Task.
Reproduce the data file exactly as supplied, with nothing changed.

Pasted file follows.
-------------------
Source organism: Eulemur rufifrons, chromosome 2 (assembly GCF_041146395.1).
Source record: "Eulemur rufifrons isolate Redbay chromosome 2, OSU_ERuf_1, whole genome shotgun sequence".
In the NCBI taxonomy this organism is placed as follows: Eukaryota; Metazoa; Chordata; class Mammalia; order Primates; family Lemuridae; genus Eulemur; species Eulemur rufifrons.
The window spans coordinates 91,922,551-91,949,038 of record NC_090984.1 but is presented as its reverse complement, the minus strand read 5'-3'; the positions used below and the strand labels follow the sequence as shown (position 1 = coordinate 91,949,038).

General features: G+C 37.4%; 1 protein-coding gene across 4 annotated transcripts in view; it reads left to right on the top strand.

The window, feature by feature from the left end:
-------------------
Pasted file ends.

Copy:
Source organism: Eulemur rufifrons, chromosome 2 (assembly GCF_041146395.1).
Source record: "Eulemur rufifrons isolate Redbay chromosome 2, OSU_ERuf_1, whole genome shotgun sequence".
In the NCBI taxonomy this organism is placed as follows: Eukaryota; Metazoa; Chordata; class Mammalia; order Primates; family Lemuridae; genus Eulemur; species Eulemur rufifrons.
The window spans coordinates 91,922,551-91,949,038 of record NC_090984.1 but is presented as its reverse complement, the minus strand read 5'-3'; the positions used below and the strand labels follow the sequence as shown (position 1 = coordinate 91,949,038).

General features: G+C 37.4%; 1 protein-coding gene across 4 annotated transcripts in view; it reads left to right on the top strand.

The window, feature by feature from the left end: